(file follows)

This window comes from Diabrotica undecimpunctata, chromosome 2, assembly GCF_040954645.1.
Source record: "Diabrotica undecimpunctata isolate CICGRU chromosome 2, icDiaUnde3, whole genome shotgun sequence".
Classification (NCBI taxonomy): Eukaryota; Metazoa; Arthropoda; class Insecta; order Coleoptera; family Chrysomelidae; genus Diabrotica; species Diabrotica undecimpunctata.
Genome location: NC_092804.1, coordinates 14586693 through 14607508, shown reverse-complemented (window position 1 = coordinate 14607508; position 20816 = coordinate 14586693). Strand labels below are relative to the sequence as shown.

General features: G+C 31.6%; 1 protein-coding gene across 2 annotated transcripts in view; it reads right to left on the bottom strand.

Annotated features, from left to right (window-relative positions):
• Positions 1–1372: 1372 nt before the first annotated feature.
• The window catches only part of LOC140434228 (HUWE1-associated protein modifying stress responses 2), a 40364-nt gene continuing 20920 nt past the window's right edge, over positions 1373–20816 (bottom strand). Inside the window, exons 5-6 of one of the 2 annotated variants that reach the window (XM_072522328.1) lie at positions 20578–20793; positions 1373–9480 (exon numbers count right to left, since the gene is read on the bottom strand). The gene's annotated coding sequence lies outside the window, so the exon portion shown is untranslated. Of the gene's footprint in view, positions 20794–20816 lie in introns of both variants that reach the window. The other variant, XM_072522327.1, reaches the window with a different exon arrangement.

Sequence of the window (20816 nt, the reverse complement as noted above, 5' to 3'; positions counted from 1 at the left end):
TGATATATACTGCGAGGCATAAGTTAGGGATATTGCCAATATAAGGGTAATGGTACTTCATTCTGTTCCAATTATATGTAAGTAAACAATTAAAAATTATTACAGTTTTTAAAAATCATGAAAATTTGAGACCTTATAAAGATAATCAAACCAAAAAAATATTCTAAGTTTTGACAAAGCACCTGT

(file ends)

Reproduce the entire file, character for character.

This window comes from Diabrotica undecimpunctata, chromosome 2, assembly GCF_040954645.1.
Source record: "Diabrotica undecimpunctata isolate CICGRU chromosome 2, icDiaUnde3, whole genome shotgun sequence".
Classification (NCBI taxonomy): Eukaryota; Metazoa; Arthropoda; class Insecta; order Coleoptera; family Chrysomelidae; genus Diabrotica; species Diabrotica undecimpunctata.
Genome location: NC_092804.1, coordinates 14586693 through 14607508, shown reverse-complemented (window position 1 = coordinate 14607508; position 20816 = coordinate 14586693). Strand labels below are relative to the sequence as shown.

General features: G+C 31.6%; 1 protein-coding gene across 2 annotated transcripts in view; it reads right to left on the bottom strand.

Annotated features, from left to right (window-relative positions):
• Positions 1–1372: 1372 nt before the first annotated feature.
• The window catches only part of LOC140434228 (HUWE1-associated protein modifying stress responses 2), a 40364-nt gene continuing 20920 nt past the window's right edge, over positions 1373–20816 (bottom strand). Inside the window, exons 5-6 of one of the 2 annotated variants that reach the window (XM_072522328.1) lie at positions 20578–20793; positions 1373–9480 (exon numbers count right to left, since the gene is read on the bottom strand). The gene's annotated coding sequence lies outside the window, so the exon portion shown is untranslated. Of the gene's footprint in view, positions 20794–20816 lie in introns of both variants that reach the window. The other variant, XM_072522327.1, reaches the window with a different exon arrangement.

Sequence of the window (20816 nt, the reverse complement as noted above, 5' to 3'; positions counted from 1 at the left end):
TGATATATACTGCGAGGCATAAGTTAGGGATATTGCCAATATAAGGGTAATGGTACTTCATTCTGTTCCAATTATATGTAAGTAAACAATTAAAAATTATTACAGTTTTTAAAAATCATGAAAATTTGAGACCTTATAAAGATAATCAAACCAAAAAAATATTCTAAGTTTTGACAAAGCACCTGT